For a couple of years, Norway has floated the idea of an underground tunnel for ships, spanning over 5,000 feet under the Norwegian mountains, which will be the first of its kind, according to CNN.
The Norwegian Coastal Administration has given the Stad Ship Tunnel the 'green light.' The project is expected to cost $330 million and take around four years to construct, with construction scheduled to begin in 2022.
The tunnel will be 118 feet wide and 162 feet tall, supporting vessels that weigh up to 16,000 tons.
"It's a project that has been planned for decades. So it's very pleasant to finally be able to start the construction work in one year," temporary project manager Terje Andreassen from the Norwegian Coastal Administration told CNN Travel.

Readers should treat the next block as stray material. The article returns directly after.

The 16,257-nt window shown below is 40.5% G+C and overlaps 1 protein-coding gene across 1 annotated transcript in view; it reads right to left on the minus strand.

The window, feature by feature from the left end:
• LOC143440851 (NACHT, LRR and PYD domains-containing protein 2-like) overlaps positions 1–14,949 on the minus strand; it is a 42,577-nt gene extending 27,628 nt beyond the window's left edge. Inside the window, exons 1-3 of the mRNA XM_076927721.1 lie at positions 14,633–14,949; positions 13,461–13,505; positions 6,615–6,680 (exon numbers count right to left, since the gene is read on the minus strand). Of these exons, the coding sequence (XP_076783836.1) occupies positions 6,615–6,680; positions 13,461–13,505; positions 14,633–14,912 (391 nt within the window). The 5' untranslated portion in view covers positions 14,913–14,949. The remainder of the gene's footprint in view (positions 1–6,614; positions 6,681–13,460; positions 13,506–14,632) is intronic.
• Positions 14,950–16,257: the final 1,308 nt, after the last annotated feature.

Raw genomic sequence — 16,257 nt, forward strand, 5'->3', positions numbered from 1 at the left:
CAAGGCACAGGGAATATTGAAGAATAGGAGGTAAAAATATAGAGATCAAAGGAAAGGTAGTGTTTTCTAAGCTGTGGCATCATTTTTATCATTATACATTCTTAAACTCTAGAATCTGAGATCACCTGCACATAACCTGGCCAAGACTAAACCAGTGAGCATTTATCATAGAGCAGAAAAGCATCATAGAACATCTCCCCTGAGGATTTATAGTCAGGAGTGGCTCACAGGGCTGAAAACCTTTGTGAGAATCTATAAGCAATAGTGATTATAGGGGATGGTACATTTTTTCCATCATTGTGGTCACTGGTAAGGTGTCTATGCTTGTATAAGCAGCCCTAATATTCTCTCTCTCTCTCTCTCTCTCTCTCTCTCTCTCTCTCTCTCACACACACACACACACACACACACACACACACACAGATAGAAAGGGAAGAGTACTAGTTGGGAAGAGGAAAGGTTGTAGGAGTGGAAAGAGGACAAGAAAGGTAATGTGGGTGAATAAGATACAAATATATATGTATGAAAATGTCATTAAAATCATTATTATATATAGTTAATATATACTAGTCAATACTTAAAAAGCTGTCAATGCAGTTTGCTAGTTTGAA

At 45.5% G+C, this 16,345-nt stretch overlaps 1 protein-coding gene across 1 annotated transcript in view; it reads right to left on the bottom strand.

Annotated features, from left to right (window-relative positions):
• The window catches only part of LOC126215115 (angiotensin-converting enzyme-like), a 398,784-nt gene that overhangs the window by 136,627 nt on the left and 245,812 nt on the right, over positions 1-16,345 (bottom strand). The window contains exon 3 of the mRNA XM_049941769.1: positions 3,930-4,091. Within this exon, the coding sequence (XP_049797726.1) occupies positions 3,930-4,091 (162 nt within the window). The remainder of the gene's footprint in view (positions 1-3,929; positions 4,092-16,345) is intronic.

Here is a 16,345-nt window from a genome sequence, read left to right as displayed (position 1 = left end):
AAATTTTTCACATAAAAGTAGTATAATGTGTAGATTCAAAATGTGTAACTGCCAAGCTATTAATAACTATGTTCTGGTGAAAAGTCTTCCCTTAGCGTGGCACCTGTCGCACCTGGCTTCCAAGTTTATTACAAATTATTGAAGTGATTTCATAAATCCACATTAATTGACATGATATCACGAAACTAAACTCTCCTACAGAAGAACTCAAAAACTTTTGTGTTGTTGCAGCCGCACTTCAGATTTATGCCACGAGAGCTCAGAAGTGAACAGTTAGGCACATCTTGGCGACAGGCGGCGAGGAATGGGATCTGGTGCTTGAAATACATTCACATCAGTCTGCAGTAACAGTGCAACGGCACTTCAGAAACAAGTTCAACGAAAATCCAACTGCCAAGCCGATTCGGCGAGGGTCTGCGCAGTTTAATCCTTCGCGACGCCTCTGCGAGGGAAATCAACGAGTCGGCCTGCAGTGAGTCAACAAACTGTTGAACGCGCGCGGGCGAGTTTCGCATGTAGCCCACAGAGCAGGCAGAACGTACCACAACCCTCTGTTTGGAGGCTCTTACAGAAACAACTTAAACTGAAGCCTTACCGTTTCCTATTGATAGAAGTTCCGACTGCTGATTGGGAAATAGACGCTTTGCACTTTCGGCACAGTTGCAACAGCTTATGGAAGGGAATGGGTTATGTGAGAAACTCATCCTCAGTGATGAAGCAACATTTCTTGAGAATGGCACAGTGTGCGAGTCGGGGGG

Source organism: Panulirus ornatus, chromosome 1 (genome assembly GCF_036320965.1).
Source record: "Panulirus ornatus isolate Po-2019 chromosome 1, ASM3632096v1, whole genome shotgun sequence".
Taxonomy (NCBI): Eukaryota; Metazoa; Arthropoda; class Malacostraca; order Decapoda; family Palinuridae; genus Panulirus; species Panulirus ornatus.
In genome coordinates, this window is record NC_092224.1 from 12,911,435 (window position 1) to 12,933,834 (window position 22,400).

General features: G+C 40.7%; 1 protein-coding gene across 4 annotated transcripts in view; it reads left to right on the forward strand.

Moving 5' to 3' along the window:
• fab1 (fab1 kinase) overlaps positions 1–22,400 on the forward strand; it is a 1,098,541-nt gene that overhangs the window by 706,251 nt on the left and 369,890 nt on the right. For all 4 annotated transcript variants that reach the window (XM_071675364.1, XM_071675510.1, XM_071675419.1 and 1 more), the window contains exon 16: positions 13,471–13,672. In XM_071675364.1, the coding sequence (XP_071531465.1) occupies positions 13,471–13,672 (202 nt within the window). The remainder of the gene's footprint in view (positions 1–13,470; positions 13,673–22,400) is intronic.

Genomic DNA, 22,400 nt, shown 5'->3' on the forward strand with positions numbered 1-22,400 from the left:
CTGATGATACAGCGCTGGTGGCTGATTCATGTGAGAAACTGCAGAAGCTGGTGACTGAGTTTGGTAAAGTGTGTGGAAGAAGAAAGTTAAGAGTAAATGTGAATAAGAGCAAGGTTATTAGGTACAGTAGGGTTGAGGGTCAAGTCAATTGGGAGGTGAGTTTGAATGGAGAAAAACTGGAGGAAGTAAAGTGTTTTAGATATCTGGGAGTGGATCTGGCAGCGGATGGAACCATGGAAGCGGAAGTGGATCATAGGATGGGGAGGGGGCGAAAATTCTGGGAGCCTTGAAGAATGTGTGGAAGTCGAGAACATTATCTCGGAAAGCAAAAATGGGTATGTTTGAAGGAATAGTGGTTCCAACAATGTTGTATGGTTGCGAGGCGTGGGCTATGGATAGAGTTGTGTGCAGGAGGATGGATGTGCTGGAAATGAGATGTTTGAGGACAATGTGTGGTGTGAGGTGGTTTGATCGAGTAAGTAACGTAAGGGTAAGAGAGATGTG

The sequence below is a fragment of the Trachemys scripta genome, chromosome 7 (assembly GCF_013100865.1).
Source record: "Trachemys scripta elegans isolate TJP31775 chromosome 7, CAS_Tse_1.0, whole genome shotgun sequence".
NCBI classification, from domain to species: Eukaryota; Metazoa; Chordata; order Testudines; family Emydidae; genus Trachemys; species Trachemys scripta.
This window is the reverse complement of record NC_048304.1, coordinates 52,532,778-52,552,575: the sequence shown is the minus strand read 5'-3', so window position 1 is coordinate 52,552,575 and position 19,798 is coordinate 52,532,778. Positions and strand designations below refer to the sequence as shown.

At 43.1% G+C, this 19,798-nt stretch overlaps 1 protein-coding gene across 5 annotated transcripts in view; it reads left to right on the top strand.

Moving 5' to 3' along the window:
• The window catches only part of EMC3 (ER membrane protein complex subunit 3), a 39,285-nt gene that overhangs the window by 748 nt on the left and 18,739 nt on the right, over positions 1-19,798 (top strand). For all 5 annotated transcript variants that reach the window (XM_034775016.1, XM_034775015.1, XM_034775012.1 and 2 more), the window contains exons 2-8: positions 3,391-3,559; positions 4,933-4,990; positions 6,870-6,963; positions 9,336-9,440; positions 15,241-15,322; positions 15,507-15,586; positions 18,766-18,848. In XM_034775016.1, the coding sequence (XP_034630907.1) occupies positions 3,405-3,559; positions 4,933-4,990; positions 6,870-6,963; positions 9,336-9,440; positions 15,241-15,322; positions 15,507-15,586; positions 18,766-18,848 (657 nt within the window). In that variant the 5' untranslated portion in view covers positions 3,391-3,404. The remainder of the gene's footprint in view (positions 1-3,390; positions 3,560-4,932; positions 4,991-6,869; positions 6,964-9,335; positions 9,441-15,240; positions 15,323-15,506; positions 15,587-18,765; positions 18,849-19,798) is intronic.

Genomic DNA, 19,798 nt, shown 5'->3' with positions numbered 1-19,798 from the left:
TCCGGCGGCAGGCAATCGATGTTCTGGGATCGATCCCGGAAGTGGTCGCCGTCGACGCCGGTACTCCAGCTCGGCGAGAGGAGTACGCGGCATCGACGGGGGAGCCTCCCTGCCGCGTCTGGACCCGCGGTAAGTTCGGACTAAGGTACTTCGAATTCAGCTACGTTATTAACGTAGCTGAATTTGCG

The Stad Ship Tunnel allows vessels to avoid part of the Stadlandet peninsula known for rough seas.
"The coastline outside that peninsula is the most stormy area in Norway, with the hurricanes," Andreassen said. "You get a lot of strange currents here."
"The tunnel will make the ship's journeys safer and smoother, which could lead to a high-speed ferry service," he said, and strengthen the region's industrial and commercial activities.
"It will be connected better, and it will be easier to travel," he added.
Traffic through the Stad Ship Tunnel will likely be directed by a traffic control center, sort of like an airport - to avoid congestions and accidents.
Norway has been on the cutting edge of navigation and seafaring for centuries, even dating back to the Vikings' time. Now the Scandinavian country will construct the world's first underground tunnel for vessels.